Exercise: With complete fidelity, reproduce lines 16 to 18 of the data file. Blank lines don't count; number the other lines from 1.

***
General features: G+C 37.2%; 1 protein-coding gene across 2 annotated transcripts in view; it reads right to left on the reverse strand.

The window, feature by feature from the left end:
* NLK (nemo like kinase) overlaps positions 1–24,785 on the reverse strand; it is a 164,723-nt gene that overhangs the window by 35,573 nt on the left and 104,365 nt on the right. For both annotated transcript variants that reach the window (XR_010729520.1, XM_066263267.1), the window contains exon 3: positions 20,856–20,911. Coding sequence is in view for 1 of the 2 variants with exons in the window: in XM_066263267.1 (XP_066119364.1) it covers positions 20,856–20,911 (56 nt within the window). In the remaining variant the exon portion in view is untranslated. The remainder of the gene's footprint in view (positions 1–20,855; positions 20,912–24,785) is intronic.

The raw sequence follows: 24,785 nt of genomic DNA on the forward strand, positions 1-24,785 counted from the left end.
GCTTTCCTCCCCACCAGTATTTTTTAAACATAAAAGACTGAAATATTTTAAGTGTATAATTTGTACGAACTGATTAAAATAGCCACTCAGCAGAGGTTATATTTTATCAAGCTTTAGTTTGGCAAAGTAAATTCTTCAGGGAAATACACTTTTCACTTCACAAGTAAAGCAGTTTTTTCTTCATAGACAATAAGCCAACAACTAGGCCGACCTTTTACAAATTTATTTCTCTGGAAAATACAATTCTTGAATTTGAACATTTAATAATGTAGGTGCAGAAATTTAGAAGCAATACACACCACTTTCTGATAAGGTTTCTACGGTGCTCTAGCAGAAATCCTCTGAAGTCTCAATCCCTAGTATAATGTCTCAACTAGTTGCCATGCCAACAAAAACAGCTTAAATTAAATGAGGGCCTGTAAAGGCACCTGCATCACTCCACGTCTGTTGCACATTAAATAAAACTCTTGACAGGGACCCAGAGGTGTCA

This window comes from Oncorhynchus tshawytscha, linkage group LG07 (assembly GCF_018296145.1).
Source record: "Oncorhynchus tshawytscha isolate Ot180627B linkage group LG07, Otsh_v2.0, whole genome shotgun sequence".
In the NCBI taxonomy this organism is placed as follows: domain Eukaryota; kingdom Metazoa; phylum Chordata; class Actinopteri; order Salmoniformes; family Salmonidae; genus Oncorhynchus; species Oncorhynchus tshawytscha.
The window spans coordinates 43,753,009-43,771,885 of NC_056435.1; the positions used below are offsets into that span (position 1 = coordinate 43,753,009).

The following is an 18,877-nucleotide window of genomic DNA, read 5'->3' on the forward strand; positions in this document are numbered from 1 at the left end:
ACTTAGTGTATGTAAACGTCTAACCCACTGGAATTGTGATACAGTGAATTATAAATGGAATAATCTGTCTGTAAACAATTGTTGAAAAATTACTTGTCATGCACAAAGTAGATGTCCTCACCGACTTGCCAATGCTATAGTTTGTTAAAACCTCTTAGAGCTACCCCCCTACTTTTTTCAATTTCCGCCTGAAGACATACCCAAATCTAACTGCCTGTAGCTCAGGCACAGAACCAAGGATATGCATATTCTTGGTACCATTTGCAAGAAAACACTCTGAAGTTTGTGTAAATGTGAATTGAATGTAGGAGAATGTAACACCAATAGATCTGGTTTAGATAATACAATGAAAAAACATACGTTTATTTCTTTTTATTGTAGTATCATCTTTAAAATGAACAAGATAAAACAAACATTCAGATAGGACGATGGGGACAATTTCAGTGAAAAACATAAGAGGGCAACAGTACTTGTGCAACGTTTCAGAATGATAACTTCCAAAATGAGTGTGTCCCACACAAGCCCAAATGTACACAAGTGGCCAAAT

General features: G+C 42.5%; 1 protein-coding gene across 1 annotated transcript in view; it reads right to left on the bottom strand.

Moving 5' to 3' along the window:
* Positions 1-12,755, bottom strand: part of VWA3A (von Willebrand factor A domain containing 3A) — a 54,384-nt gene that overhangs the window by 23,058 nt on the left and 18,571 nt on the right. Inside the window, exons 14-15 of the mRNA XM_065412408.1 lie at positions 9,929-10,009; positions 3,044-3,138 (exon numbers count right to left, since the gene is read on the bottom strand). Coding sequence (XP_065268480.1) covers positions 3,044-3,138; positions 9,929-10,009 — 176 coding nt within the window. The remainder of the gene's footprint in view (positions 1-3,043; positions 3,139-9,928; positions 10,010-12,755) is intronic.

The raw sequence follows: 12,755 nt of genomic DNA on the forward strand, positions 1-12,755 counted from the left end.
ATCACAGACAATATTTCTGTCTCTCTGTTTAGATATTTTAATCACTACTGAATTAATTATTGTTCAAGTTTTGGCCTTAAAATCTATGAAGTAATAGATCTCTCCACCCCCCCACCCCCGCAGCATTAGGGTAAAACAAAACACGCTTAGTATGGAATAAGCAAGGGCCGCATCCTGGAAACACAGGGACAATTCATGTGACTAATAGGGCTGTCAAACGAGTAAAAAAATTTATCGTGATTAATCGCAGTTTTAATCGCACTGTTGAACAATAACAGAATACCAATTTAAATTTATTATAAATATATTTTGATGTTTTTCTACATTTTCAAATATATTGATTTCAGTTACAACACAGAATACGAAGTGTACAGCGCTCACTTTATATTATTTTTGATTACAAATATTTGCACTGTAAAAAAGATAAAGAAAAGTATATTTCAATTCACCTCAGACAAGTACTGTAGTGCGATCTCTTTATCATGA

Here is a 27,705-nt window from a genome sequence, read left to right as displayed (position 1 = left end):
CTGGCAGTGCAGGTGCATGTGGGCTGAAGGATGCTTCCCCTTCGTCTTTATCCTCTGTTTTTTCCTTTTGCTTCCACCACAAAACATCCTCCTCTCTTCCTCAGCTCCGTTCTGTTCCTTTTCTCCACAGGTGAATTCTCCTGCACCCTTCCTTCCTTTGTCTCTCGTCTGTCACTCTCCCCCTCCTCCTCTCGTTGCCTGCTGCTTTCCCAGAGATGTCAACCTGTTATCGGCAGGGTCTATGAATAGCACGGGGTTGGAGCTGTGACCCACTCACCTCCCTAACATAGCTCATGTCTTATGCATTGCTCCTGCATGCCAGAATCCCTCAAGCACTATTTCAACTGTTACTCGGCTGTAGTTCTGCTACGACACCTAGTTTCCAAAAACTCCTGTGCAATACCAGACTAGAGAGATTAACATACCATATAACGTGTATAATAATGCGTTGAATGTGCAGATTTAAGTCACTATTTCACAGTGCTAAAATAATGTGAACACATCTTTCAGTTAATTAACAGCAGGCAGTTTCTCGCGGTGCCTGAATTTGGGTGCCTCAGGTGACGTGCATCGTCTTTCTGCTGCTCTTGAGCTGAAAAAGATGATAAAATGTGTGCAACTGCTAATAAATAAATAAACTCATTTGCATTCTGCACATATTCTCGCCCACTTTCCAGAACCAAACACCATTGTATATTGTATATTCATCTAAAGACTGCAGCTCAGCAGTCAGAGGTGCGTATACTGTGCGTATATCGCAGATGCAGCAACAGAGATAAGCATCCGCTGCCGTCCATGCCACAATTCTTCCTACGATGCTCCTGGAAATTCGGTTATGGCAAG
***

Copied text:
ATCACAGACAATATTTCTGTCTCTCTGTTTAGATATTTTAATCACTACTGAATTAATTATTGTTCAAGTTTTGGCCTTAAAATCTATGAAGTAATAGATCTCTCCACCCCCCCACCCCCGCAGCATTAGGGTAAAACAAAACACGCTTAGTATGGAATAAGCAAGGGCCGCATCCTGGAAACACAGGGACAATTCATGTGACTAATAGGGCTGTCAAACGAGTAAAAAAATTTATCGTGATTAATCGCAGTTTTAATCGCACTGTTGAACAATAACAGAATACCAATTTAAATTTATTATAAATATATTTTGATGTTTTTCTACATTTTCAAATATATTGATTTCAGTTACAACACAGAATACGAAGTGTACAGCGCTCACTTTATATTATTTTTGATTACAAATATTTGCACTGTAAAAAAGATAAAGAAAAGTATATTTCAATTCACCTCAGACAAGTACTGTAGTGCGATCTCTTTATCATGA

Here is a 27,705-nt window from a genome sequence, read left to right as displayed (position 1 = left end):
CTGGCAGTGCAGGTGCATGTGGGCTGAAGGATGCTTCCCCTTCGTCTTTATCCTCTGTTTTTTCCTTTTGCTTCCACCACAAAACATCCTCCTCTCTTCCTCAGCTCCGTTCTGTTCCTTTTCTCCACAGGTGAATTCTCCTGCACCCTTCCTTCCTTTGTCTCTCGTCTGTCACTCTCCCCCTCCTCCTCTCGTTGCCTGCTGCTTTCCCAGAGATGTCAACCTGTTATCGGCAGGGTCTATGAATAGCACGGGGTTGGAGCTGTGACCCACTCACCTCCCTAACATAGCTCATGTCTTATGCATTGCTCCTGCATGCCAGAATCCCTCAAGCACTATTTCAACTGTTACTCGGCTGTAGTTCTGCTACGACACCTAGTTTCCAAAAACTCCTGTGCAATACCAGACTAGAGAGATTAACATACCATATAACGTGTATAATAATGCGTTGAATGTGCAGATTTAAGTCACTATTTCACAGTGCTAAAATAATGTGAACACATCTTTCAGTTAATTAACAGCAGGCAGTTTCTCGCGGTGCCTGAATTTGGGTGCCTCAGGTGACGTGCATCGTCTTTCTGCTGCTCTTGAGCTGAAAAAGATGATAAAATGTGTGCAACTGCTAATAAATAAATAAACTCATTTGCATTCTGCACATATTCTCGCCCACTTTCCAGAACCAAACACCATTGTATATTGTATATTCATCTAAAGACTGCAGCTCAGCAGTCAGAGGTGCGTATACTGTGCGTATATCGCAGATGCAGCAACAGAGATAAGCATCCGCTGCCGTCCATGCCACAATTCTTCCTACGATGCTCCTGGAAATTCGGTTATGGCAAG